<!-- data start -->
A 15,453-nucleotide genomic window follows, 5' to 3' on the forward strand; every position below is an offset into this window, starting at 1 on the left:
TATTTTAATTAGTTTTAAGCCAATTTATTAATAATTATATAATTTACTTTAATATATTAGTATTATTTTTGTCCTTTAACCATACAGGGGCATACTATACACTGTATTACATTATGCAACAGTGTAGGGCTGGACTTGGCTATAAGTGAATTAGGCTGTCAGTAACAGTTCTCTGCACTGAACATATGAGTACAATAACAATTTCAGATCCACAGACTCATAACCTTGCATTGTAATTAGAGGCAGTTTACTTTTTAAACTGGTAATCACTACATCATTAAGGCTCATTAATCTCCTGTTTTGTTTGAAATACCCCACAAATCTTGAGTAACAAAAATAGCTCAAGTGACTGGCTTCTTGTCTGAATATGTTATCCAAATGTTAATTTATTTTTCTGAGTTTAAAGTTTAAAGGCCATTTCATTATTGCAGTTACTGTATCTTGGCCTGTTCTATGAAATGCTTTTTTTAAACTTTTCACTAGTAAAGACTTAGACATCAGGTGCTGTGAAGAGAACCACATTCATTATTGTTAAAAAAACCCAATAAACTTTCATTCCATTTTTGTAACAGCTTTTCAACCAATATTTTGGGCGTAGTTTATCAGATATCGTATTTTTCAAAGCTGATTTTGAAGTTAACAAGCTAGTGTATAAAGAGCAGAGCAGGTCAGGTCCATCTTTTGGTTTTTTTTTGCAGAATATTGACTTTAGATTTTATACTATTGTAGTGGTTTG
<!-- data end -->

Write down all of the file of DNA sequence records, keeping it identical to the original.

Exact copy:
A 15,453-nucleotide genomic window follows, 5' to 3' on the forward strand; every position below is an offset into this window, starting at 1 on the left:
TATTTTAATTAGTTTTAAGCCAATTTATTAATAATTATATAATTTACTTTAATATATTAGTATTATTTTTGTCCTTTAACCATACAGGGGCATACTATACACTGTATTACATTATGCAACAGTGTAGGGCTGGACTTGGCTATAAGTGAATTAGGCTGTCAGTAACAGTTCTCTGCACTGAACATATGAGTACAATAACAATTTCAGATCCACAGACTCATAACCTTGCATTGTAATTAGAGGCAGTTTACTTTTTAAACTGGTAATCACTACATCATTAAGGCTCATTAATCTCCTGTTTTGTTTGAAATACCCCACAAATCTTGAGTAACAAAAATAGCTCAAGTGACTGGCTTCTTGTCTGAATATGTTATCCAAATGTTAATTTATTTTTCTGAGTTTAAAGTTTAAAGGCCATTTCATTATTGCAGTTACTGTATCTTGGCCTGTTCTATGAAATGCTTTTTTTAAACTTTTCACTAGTAAAGACTTAGACATCAGGTGCTGTGAAGAGAACCACATTCATTATTGTTAAAAAAACCCAATAAACTTTCATTCCATTTTTGTAACAGCTTTTCAACCAATATTTTGGGCGTAGTTTATCAGATATCGTATTTTTCAAAGCTGATTTTGAAGTTAACAAGCTAGTGTATAAAGAGCAGAGCAGGTCAGGTCCATCTTTTGGTTTTTTTTTGCAGAATATTGACTTTAGATTTTATACTATTGTAGTGGTTTG